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Nagraj Popatrao Manjule’s brilliant short-film Vaikunth!

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Nagraj  Popatrao  Manjule

Nagraj  Popatrao  Manjule  Interview

The  reticent,  mutely gifted  Nagraj Manjule stunned us with his Marathi film Fandry  in  2013 .He then directed  Sairath in 2015 which brought him into pan-India  renown. He  is  now back with the brilliant short-film Vaikunth which is part of Amazon  Prime’s Unpaused Naya Safar a  haunting anthology on  Covid  consequences

He is now back at  direction  with  a short story  Vaikunth in Amazon  Prime’s anthology Unpaused Naya Safar.It is by far the best segment  of the anthology. In fact it’s so brilliant I felt it should have been an independent feature film.   Replies Manjule, “I am really glad and thankful that you like the film. Of course, it could have been anything, it could have been an independent feature film, it could also have been a novel. It’s a story that needs to be told and it could have been done in any format.”

After the Marathi masterpiece Sairath Manjule  have been missing in action. He says his next film starring Amitabh Bachchan is ready for release. “We are ready with Jhund. We will release the film once the COVID situation improves and theaters re-open with 100% capacity. We want to release the film in theaters and we will wait for the right time.”

In Vaikunth Manjule  has  recreated the stark brutal reality of a cremation ground during the pandemic.

Reliving the experience  of  the  shooting the  Marathi-Hindi  filmmaker shares,  “We shot at a real crematorium, but we only used a premise of it. We built our own set at an actual cremation ground. It was a difficult experience to shoot for this movie, not just physically but also mentally. We were shooting around fire and dust, so physically it was a little tough, but we were also shooting around the corpses, so it was a depressing atmosphere as well. It was an intense experience overall.”

 Nagraj Manjule not  only directs this miniature masterpiece, he also plays the lead of the cremator, burning bodies round the clock and trying to look after his  little son. It’s a tough role. How deeply did it impact  him as an actor and a human being?  “I don’t know how it impacted me as an actor, but it did impact me as a human being. As a person when you’re acting, directing or seeing things happening around you, it obviously leaves an impact on you. Working on a cremation ground is not easy. I could understand what they must be going through, especially during COVID times.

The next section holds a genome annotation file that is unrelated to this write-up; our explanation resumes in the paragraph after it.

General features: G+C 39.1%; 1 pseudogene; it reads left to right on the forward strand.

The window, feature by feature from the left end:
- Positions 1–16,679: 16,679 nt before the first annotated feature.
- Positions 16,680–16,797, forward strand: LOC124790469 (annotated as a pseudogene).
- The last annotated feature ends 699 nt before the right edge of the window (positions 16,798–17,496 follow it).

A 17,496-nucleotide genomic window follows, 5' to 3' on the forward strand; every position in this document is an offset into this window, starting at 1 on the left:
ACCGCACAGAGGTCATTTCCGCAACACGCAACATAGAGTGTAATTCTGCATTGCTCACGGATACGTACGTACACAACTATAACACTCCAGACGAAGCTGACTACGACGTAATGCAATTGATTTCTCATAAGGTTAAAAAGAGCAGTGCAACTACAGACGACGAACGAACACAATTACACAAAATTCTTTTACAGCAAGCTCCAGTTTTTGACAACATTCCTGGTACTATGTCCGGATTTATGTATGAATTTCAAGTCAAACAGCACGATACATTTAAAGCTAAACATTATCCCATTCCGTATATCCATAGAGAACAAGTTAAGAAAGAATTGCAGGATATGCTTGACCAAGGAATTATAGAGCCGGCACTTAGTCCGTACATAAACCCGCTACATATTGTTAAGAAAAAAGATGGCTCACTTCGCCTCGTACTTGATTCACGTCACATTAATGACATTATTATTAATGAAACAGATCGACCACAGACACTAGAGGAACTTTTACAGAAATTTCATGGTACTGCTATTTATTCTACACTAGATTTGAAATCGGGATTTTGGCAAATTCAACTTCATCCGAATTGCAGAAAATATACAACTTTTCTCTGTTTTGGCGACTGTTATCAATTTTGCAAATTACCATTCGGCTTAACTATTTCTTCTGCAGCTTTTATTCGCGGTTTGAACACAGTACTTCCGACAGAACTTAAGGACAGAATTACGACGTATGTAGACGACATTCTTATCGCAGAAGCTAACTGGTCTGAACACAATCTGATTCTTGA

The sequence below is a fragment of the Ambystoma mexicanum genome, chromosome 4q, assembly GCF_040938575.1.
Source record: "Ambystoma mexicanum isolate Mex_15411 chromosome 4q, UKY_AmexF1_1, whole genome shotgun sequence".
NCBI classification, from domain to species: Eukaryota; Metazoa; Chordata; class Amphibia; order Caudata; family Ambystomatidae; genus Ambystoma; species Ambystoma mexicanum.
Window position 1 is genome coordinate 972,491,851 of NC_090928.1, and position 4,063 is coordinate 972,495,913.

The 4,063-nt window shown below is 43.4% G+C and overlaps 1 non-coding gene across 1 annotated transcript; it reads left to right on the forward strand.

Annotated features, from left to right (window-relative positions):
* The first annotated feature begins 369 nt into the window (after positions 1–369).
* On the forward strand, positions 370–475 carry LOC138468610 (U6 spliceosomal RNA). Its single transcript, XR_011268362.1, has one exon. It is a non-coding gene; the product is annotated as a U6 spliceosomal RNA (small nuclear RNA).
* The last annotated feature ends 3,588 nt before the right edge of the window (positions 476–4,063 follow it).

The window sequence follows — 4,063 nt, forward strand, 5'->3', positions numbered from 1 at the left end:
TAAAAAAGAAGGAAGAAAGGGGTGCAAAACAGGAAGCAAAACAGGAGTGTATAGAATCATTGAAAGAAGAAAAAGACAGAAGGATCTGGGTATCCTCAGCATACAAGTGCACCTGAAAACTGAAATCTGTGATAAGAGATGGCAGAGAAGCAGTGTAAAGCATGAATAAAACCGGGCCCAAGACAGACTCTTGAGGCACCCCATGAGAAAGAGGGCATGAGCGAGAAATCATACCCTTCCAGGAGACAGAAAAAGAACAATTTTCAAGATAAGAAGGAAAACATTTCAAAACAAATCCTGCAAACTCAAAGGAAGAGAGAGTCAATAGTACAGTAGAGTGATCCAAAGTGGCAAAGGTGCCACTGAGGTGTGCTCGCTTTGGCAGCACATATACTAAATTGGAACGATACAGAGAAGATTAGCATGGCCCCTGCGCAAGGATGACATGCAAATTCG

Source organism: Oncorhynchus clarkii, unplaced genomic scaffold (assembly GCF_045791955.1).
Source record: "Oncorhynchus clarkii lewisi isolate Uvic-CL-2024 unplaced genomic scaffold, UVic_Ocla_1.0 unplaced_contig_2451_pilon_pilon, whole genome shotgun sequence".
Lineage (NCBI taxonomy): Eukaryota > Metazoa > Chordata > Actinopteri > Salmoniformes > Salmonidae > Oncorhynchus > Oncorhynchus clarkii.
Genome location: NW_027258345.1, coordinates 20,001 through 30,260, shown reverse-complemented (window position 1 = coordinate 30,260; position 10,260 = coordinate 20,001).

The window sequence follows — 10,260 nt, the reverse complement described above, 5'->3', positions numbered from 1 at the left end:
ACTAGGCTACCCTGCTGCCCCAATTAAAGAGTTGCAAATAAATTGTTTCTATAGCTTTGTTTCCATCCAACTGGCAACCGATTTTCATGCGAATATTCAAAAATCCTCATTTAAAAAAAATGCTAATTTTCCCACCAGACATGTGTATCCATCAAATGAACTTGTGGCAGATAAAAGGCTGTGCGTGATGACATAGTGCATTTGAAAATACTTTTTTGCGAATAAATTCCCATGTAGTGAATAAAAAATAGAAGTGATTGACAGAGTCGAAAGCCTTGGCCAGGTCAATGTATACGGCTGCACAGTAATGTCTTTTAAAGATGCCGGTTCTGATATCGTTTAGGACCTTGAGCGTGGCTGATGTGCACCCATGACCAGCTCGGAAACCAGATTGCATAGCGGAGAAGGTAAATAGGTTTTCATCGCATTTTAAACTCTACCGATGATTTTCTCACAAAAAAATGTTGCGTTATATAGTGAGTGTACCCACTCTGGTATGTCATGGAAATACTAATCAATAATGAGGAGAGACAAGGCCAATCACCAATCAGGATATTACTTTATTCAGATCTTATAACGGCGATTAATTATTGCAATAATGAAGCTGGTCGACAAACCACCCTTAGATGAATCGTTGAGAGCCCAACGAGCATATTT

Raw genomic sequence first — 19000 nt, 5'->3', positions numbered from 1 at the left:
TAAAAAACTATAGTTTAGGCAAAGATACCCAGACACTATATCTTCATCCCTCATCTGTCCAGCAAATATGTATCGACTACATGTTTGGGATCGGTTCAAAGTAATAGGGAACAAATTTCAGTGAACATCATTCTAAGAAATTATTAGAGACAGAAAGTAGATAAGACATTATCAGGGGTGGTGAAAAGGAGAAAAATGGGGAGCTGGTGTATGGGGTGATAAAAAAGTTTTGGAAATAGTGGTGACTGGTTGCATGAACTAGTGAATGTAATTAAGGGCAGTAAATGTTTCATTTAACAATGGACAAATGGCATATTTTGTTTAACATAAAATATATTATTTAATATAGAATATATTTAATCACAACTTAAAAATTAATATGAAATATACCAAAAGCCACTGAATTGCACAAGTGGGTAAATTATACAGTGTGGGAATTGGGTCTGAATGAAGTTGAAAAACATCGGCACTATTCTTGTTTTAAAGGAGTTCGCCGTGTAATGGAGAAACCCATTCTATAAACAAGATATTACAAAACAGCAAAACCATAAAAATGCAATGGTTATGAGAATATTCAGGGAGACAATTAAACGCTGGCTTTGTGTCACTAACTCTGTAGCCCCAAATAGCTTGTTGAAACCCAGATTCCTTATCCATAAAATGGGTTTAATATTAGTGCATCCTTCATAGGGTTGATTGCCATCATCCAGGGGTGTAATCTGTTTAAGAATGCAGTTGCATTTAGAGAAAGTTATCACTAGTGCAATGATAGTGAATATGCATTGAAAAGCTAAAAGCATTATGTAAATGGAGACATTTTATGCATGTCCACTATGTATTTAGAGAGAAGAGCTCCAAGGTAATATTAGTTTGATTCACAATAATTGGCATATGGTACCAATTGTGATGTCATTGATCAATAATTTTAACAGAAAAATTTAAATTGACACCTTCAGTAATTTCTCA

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 Vaikunth  is a bleak brutal dark film and yet you it ends on a note of hope  .

That’s the way  Manjule  wanted  it. “Even two years later, we are still facing the same situation. We are now facing the third wave and still wondering if this will ever get over, if there will be a light after the end of the tunnel. When situations are tough, it’s only hope that gets us going. Hence, we wanted to end this story with hope. Even if people are struggling, they are still holding on to hope. That’s the message behind the film.”

Speaking of his  future plans Manjule reveals, “As an actor, after Vaikunth, I am working on two more Marathi films. As a filmmaker, Jhund is ready. I have written some scripts during the lockdown and now I have to start the work on them as well.”

Sairath seems  like  a hard act to follow. But  Manjule isn’t  daunted.  “Why do we have to follow that hard act, though? Keeping Sairat as a benchmark would mean binding yourself or pressuring yourself to recreate something of that level. There’s always scope for improvement. We may be able to create something even better.When I made Sairat, I didn’t plan it to be such a huge success. I am glad that it happened. If it happens again, I will be happy, and if it doesn’t, I won’t be disappointed.”